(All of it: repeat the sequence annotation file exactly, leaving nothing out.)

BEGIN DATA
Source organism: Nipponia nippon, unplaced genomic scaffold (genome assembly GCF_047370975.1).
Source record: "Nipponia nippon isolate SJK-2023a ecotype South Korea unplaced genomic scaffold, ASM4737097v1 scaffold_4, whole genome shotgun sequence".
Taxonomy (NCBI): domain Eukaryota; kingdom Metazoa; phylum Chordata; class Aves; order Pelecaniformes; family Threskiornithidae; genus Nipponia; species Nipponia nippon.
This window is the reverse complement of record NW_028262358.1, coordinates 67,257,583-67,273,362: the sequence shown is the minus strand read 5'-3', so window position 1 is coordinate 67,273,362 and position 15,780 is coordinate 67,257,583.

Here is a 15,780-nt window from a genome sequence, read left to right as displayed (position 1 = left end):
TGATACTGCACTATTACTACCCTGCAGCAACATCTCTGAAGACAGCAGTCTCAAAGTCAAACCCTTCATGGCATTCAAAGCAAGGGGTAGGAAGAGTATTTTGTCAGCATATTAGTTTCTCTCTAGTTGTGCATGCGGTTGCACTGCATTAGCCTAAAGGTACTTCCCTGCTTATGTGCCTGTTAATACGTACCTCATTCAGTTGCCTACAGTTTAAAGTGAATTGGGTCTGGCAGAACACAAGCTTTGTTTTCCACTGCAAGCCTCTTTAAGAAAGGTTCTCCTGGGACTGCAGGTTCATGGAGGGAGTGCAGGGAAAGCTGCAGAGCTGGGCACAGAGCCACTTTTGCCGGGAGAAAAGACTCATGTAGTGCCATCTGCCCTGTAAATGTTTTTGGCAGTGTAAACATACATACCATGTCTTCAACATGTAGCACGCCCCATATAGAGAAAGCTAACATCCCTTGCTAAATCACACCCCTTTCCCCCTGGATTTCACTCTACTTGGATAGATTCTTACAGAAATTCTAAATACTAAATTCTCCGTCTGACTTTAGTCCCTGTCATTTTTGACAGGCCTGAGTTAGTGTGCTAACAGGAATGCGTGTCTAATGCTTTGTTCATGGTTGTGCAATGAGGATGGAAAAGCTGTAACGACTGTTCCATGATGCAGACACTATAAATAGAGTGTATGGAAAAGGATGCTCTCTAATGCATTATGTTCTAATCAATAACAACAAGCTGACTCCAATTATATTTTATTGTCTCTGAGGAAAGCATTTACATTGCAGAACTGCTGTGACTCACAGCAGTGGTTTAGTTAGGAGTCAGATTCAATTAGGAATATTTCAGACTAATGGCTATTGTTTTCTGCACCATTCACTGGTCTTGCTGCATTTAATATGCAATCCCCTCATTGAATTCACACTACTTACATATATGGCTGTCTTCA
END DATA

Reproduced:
Source organism: Nipponia nippon, unplaced genomic scaffold (genome assembly GCF_047370975.1).
Source record: "Nipponia nippon isolate SJK-2023a ecotype South Korea unplaced genomic scaffold, ASM4737097v1 scaffold_4, whole genome shotgun sequence".
Taxonomy (NCBI): domain Eukaryota; kingdom Metazoa; phylum Chordata; class Aves; order Pelecaniformes; family Threskiornithidae; genus Nipponia; species Nipponia nippon.
This window is the reverse complement of record NW_028262358.1, coordinates 67,257,583-67,273,362: the sequence shown is the minus strand read 5'-3', so window position 1 is coordinate 67,273,362 and position 15,780 is coordinate 67,257,583.

Here is a 15,780-nt window from a genome sequence, read left to right as displayed (position 1 = left end):
TGATACTGCACTATTACTACCCTGCAGCAACATCTCTGAAGACAGCAGTCTCAAAGTCAAACCCTTCATGGCATTCAAAGCAAGGGGTAGGAAGAGTATTTTGTCAGCATATTAGTTTCTCTCTAGTTGTGCATGCGGTTGCACTGCATTAGCCTAAAGGTACTTCCCTGCTTATGTGCCTGTTAATACGTACCTCATTCAGTTGCCTACAGTTTAAAGTGAATTGGGTCTGGCAGAACACAAGCTTTGTTTTCCACTGCAAGCCTCTTTAAGAAAGGTTCTCCTGGGACTGCAGGTTCATGGAGGGAGTGCAGGGAAAGCTGCAGAGCTGGGCACAGAGCCACTTTTGCCGGGAGAAAAGACTCATGTAGTGCCATCTGCCCTGTAAATGTTTTTGGCAGTGTAAACATACATACCATGTCTTCAACATGTAGCACGCCCCATATAGAGAAAGCTAACATCCCTTGCTAAATCACACCCCTTTCCCCCTGGATTTCACTCTACTTGGATAGATTCTTACAGAAATTCTAAATACTAAATTCTCCGTCTGACTTTAGTCCCTGTCATTTTTGACAGGCCTGAGTTAGTGTGCTAACAGGAATGCGTGTCTAATGCTTTGTTCATGGTTGTGCAATGAGGATGGAAAAGCTGTAACGACTGTTCCATGATGCAGACACTATAAATAGAGTGTATGGAAAAGGATGCTCTCTAATGCATTATGTTCTAATCAATAACAACAAGCTGACTCCAATTATATTTTATTGTCTCTGAGGAAAGCATTTACATTGCAGAACTGCTGTGACTCACAGCAGTGGTTTAGTTAGGAGTCAGATTCAATTAGGAATATTTCAGACTAATGGCTATTGTTTTCTGCACCATTCACTGGTCTTGCTGCATTTAATATGCAATCCCCTCATTGAATTCACACTACTTACATATATGGCTGTCTTCA